4 Best Practices to Ensure a Smooth eLearning Manufacturing Video Shoot
Getting it right on a video shoot will save re-work and editing time
It’s the day of the video shoot. You’re at the manufacturing facility, shot list and script in hand. A client representative has been assigned to work with you and your crew during the production shoot. You’re ready to go.
Follow these 4 best practices for a more successful shoot.
- Be prepared to make changes to the script
It’s not unusual to make some script changes during a manufacturing shoot, so don’t record the narration for the e-Learning script until after the video shoot. E-learning scripts for manufacturing training programs can be very detailed and specific.The SME who worked with you on the script may have provided information from memory or from notes. It’s easy to miss something that should have been included or get something out of order. That’s why it’s important to reference the video script for every shot.
Check that what’s being videotaped matches the script. If it doesn’t, talk with the client representative and see where the problem lies. You may need to tweak a procedure, add a manufacturing step, or clarify a production process in the script. In some cases, you may even find that the employee being videotaped does things in a way that differs from the preferred method and may need to be corrected.
- Make sure a technical expert is watching the video monitor
The technical expert is responsible for approving what is being videotaped. The two of you will work together to get the required shots. For every shot ask:
- Is what is shown being done right?
- Is the correct PPE being worn?
- Is there anything in the shot that shouldn’t be? For instance: a piece of proprietary equipment or process, a missing safety guard, or holiday decorations that distract from the training.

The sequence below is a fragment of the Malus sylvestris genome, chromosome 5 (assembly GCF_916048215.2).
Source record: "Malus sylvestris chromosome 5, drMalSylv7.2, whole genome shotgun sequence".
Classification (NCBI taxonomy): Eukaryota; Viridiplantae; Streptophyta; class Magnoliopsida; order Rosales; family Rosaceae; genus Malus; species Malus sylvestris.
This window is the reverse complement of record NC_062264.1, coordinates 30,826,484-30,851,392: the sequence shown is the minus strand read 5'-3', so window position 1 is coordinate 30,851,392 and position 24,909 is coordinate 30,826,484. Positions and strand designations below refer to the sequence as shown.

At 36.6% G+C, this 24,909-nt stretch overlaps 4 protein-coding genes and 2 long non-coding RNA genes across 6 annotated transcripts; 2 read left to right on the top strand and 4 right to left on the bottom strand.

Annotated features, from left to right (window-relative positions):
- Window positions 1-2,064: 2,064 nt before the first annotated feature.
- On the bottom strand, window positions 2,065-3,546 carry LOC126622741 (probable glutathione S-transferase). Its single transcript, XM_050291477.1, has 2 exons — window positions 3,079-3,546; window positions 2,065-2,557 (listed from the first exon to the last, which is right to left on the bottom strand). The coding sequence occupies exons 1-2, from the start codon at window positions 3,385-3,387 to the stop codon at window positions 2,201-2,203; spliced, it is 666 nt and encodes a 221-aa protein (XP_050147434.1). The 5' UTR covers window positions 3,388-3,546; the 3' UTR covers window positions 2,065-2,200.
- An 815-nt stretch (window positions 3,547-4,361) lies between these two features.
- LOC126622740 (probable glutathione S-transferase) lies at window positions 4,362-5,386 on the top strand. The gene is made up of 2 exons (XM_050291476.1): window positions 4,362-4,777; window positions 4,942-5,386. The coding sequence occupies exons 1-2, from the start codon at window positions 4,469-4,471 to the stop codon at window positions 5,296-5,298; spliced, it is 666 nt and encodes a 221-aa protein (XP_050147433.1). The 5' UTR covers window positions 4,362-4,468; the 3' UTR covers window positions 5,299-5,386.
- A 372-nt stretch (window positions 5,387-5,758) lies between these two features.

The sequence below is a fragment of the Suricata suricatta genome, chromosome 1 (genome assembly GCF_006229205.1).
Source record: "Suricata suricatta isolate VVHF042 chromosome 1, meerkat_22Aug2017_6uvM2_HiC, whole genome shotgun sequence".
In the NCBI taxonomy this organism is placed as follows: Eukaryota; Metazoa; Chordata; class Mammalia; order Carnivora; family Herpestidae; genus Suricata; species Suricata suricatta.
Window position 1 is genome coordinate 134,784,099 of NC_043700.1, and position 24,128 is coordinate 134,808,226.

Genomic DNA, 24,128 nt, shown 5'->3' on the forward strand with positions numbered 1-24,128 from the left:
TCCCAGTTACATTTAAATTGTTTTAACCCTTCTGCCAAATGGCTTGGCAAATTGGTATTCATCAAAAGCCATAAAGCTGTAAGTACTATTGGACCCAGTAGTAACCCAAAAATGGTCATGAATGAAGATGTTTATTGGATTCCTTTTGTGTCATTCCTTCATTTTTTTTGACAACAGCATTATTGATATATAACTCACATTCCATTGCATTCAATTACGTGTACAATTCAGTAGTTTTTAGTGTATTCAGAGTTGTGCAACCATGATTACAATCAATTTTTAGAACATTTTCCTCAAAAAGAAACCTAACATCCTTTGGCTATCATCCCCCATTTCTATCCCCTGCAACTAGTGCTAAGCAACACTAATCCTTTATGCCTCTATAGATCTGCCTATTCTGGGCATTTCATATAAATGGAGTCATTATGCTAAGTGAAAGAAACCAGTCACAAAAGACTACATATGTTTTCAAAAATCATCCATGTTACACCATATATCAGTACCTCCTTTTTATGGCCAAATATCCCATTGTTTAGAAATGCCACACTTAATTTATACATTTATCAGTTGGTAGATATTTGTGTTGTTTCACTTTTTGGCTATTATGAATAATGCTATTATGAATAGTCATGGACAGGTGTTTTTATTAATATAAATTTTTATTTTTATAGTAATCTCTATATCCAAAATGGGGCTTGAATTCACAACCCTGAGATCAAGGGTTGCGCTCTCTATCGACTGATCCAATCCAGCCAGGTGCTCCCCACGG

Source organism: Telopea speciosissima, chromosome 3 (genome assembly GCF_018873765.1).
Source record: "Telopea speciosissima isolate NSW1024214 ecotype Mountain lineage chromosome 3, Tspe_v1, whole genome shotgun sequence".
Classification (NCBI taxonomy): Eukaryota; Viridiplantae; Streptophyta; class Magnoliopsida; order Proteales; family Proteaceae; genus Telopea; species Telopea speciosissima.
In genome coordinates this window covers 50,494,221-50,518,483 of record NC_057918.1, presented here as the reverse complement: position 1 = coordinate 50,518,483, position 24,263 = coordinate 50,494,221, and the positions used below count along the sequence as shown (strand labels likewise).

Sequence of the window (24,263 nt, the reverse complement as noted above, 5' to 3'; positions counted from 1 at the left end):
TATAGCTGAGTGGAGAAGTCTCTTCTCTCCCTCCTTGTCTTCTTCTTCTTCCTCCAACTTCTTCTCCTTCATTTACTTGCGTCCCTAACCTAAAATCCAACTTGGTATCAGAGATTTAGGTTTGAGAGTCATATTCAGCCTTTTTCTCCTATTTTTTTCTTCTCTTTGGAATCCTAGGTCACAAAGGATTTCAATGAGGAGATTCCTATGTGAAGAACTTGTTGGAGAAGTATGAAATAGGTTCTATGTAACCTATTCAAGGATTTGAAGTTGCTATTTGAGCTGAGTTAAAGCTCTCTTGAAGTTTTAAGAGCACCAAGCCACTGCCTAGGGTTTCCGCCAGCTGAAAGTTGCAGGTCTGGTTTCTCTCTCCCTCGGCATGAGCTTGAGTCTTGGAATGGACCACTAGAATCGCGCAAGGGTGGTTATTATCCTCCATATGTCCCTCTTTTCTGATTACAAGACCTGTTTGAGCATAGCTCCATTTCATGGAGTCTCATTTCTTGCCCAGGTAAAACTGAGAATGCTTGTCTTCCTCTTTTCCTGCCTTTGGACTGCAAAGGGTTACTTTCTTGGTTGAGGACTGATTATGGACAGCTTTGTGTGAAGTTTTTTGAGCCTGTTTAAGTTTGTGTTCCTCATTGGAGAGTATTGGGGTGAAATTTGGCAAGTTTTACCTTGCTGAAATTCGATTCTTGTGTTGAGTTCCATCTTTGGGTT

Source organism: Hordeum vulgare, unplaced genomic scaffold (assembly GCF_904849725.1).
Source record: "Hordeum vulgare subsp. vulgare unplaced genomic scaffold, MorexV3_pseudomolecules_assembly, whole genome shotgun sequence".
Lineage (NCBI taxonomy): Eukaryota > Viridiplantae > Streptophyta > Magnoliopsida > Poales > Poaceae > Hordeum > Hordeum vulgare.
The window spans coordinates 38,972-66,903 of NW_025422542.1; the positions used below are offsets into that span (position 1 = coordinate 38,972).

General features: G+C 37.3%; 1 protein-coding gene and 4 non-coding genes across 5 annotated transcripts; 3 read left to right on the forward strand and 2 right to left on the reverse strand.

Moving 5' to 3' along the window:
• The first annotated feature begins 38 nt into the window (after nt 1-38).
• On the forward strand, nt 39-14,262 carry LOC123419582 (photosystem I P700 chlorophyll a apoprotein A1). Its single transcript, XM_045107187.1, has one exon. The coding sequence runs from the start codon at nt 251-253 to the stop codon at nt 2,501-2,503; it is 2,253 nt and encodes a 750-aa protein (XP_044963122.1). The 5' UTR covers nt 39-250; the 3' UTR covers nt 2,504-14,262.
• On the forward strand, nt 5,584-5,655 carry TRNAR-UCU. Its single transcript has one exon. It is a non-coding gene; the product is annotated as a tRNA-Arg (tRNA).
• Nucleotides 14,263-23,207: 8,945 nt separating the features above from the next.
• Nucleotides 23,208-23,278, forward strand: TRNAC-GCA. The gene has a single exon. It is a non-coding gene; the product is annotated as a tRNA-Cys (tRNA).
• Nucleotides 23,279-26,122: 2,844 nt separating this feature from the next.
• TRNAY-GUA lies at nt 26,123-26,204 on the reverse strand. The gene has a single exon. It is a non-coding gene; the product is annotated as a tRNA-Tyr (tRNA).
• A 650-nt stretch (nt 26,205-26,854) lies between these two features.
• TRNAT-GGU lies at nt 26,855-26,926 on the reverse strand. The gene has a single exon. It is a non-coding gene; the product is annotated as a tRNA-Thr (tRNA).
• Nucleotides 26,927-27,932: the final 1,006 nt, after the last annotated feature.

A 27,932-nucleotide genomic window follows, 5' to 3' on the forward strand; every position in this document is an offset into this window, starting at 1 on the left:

It’s important that the client watch the monitor. If you’re framed for a wide shot but the client is concentrating on watching the employee directly, they might not notice the piece of equipment missing a safety guard that is visible in the shot. Or if you’re on a close up shot, the camera might pick up a defect on a product that isn’t visible from a distance.
- Be vigilant about personal protective equipment (PPE).
Multiple shots or an entire video shoot can be ruined if an employee is not wearing the proper PPE. Before hitting the record button, make sure everyone in the scene is wearing the correct personal protective equipment. It’s good practice to check in periodically with the technical expert to confirm that employees are wearing the right PPE. If you have any doubts, ask.Also look out too for what employees should NOT be wearing. For instance, jewelry such as watches and conductive clothing like large belt buckles may be banned in areas with exposed energized conductors or circuit parts. Different areas of the manufacturing facility can also have different requirements. Every time you change a shooting location, be attentive to Personal Protective Equipment.
- Watch for continuity.
Employee schedules, material availability, down productions lines, and production processes that can’t be stopped can play havoc on continuity. When you’re working in a manufacturing facility, you have to be comfortable shooting the script out of order and on the fly. Because of these extra challenges, you need to be especially aware of continuity.Here are some continuity tips that you can apply to different types of manufacturing situations:
- If you’re videotaping a product assembly, use the same model, color and size product for each shot.
- Be aware of who is featured in the video. If you need to shoot out of order or return to a location to pick up a shot, check that you’re videotaping the same employee.
- Pay attention to which hands an employee uses to perform different tasks. Make sure there is consistency for the shots you are getting.
- Get wide, medium, and close ups shots so that you have plenty of options to choose from during the edit.
- Edit in your mind as you are watching each video shot.
Manufacturing facilities present their own unique challenges on a video shoot. Take control with these best practices and both your shoot and edit will go more smoothly.